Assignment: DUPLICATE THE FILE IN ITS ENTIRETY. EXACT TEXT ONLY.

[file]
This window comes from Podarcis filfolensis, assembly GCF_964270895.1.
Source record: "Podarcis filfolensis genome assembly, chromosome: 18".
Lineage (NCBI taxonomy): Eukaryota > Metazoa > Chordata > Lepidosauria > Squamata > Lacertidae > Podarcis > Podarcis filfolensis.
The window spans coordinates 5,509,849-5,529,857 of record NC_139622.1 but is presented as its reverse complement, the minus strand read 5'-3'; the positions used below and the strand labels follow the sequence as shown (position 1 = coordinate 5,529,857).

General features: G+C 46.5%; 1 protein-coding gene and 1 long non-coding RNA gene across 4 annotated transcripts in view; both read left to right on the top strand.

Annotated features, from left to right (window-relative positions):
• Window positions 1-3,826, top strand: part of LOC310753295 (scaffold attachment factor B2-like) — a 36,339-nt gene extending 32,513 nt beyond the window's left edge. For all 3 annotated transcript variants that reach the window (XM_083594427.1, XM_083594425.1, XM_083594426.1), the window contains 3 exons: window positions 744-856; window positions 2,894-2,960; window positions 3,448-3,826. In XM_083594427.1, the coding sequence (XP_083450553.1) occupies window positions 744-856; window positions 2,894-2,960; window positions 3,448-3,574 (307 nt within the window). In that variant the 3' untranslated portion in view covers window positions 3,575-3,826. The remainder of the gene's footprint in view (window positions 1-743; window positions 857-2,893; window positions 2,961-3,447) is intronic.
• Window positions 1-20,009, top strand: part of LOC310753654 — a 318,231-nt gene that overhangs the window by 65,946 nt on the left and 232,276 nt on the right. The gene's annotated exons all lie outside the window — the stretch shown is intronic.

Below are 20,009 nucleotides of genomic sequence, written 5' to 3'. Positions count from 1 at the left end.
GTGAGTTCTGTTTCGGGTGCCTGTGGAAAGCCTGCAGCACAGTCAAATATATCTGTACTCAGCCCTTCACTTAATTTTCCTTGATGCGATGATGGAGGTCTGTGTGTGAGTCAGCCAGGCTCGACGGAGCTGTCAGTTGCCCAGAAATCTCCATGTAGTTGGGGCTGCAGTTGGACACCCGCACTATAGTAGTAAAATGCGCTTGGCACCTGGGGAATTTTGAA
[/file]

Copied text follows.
This window comes from Podarcis filfolensis, assembly GCF_964270895.1.
Source record: "Podarcis filfolensis genome assembly, chromosome: 18".
Lineage (NCBI taxonomy): Eukaryota > Metazoa > Chordata > Lepidosauria > Squamata > Lacertidae > Podarcis > Podarcis filfolensis.
The window spans coordinates 5,509,849-5,529,857 of record NC_139622.1 but is presented as its reverse complement, the minus strand read 5'-3'; the positions used below and the strand labels follow the sequence as shown (position 1 = coordinate 5,529,857).

General features: G+C 46.5%; 1 protein-coding gene and 1 long non-coding RNA gene across 4 annotated transcripts in view; both read left to right on the top strand.

Annotated features, from left to right (window-relative positions):
• Window positions 1-3,826, top strand: part of LOC310753295 (scaffold attachment factor B2-like) — a 36,339-nt gene extending 32,513 nt beyond the window's left edge. For all 3 annotated transcript variants that reach the window (XM_083594427.1, XM_083594425.1, XM_083594426.1), the window contains 3 exons: window positions 744-856; window positions 2,894-2,960; window positions 3,448-3,826. In XM_083594427.1, the coding sequence (XP_083450553.1) occupies window positions 744-856; window positions 2,894-2,960; window positions 3,448-3,574 (307 nt within the window). In that variant the 3' untranslated portion in view covers window positions 3,575-3,826. The remainder of the gene's footprint in view (window positions 1-743; window positions 857-2,893; window positions 2,961-3,447) is intronic.
• Window positions 1-20,009, top strand: part of LOC310753654 — a 318,231-nt gene that overhangs the window by 65,946 nt on the left and 232,276 nt on the right. The gene's annotated exons all lie outside the window — the stretch shown is intronic.

Below are 20,009 nucleotides of genomic sequence, written 5' to 3'. Positions count from 1 at the left end.
GTGAGTTCTGTTTCGGGTGCCTGTGGAAAGCCTGCAGCACAGTCAAATATATCTGTACTCAGCCCTTCACTTAATTTTCCTTGATGCGATGATGGAGGTCTGTGTGTGAGTCAGCCAGGCTCGACGGAGCTGTCAGTTGCCCAGAAATCTCCATGTAGTTGGGGCTGCAGTTGGACACCCGCACTATAGTAGTAAAATGCGCTTGGCACCTGGGGAATTTTGAA